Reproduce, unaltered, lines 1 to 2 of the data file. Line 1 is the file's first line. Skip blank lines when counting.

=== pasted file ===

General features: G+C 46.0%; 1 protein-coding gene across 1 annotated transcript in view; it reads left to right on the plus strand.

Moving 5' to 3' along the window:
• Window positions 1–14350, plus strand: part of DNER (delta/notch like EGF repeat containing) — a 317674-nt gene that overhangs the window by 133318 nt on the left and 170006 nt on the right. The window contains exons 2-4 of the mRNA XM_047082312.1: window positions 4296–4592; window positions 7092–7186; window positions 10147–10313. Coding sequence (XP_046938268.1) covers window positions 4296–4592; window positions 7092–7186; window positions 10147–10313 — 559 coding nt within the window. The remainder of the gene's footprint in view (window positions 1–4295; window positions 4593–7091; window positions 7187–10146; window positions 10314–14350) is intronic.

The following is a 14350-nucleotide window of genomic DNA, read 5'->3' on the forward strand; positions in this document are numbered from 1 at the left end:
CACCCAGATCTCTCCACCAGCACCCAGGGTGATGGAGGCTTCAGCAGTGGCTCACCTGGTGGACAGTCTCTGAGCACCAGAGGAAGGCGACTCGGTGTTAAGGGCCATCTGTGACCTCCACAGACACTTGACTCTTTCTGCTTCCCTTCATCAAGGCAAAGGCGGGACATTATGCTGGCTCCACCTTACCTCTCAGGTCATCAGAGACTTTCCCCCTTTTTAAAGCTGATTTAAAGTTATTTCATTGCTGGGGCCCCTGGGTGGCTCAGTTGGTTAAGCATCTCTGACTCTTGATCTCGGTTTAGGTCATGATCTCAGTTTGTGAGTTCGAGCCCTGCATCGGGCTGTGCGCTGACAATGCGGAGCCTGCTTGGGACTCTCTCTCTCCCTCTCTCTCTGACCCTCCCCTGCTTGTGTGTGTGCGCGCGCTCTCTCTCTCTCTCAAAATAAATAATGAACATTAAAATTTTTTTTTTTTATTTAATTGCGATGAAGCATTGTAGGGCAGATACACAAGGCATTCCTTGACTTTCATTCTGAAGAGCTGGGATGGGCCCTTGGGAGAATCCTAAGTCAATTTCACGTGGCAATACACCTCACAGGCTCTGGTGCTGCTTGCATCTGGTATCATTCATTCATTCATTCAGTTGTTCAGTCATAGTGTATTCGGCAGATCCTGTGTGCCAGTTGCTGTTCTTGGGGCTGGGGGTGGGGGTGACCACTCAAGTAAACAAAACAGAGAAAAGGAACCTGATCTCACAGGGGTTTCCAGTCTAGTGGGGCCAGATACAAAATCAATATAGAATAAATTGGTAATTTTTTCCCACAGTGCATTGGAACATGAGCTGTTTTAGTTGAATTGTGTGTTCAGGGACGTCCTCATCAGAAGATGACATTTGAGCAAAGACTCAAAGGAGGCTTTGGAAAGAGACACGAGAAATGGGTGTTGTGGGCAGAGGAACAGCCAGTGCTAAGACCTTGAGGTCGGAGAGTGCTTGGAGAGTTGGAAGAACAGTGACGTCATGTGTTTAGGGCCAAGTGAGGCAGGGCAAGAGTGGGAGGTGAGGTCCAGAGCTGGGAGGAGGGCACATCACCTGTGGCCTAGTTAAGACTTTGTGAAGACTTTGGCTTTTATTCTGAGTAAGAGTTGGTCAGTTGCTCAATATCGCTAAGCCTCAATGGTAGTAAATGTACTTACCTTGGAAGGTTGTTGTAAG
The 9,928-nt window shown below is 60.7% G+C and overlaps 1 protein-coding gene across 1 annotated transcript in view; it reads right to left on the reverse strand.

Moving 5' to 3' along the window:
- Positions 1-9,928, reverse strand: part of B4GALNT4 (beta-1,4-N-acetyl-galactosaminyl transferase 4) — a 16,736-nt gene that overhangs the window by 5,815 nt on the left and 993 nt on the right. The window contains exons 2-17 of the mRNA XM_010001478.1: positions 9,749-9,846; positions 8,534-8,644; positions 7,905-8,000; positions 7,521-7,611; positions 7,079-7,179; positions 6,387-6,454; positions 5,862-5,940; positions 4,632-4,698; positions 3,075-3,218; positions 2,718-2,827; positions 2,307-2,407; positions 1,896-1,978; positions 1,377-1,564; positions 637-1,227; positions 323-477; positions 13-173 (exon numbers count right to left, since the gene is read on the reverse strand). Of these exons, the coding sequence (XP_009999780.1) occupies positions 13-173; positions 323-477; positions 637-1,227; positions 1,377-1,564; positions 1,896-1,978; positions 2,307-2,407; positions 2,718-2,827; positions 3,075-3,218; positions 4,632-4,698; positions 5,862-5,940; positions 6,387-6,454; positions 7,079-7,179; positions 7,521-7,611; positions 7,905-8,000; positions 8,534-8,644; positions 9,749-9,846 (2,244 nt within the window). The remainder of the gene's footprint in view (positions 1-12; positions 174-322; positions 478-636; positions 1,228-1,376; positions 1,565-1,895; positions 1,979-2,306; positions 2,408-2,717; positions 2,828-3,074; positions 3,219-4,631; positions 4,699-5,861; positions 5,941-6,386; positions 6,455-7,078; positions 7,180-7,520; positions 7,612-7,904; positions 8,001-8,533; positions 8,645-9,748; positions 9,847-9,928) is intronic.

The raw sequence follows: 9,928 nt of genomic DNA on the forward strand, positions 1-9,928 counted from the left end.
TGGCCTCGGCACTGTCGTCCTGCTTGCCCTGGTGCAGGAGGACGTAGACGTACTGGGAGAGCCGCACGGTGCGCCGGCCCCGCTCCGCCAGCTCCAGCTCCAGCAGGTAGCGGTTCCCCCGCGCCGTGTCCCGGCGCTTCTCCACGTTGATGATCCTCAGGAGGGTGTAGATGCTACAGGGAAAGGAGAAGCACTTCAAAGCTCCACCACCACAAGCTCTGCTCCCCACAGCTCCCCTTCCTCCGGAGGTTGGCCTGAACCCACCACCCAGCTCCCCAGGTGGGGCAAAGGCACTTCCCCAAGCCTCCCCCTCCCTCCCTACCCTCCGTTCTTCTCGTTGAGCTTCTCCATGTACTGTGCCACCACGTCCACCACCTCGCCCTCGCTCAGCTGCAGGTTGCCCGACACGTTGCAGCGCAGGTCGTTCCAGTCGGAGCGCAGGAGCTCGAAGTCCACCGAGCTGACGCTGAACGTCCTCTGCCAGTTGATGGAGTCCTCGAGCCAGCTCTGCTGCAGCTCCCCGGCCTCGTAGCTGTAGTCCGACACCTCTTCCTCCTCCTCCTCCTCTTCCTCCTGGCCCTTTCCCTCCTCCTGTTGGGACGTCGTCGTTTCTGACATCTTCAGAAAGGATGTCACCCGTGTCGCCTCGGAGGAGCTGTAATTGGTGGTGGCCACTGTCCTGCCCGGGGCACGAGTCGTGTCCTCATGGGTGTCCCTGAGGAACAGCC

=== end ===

General features: G+C 46.0%; 1 protein-coding gene across 1 annotated transcript in view; it reads left to right on the plus strand.

Moving 5' to 3' along the window: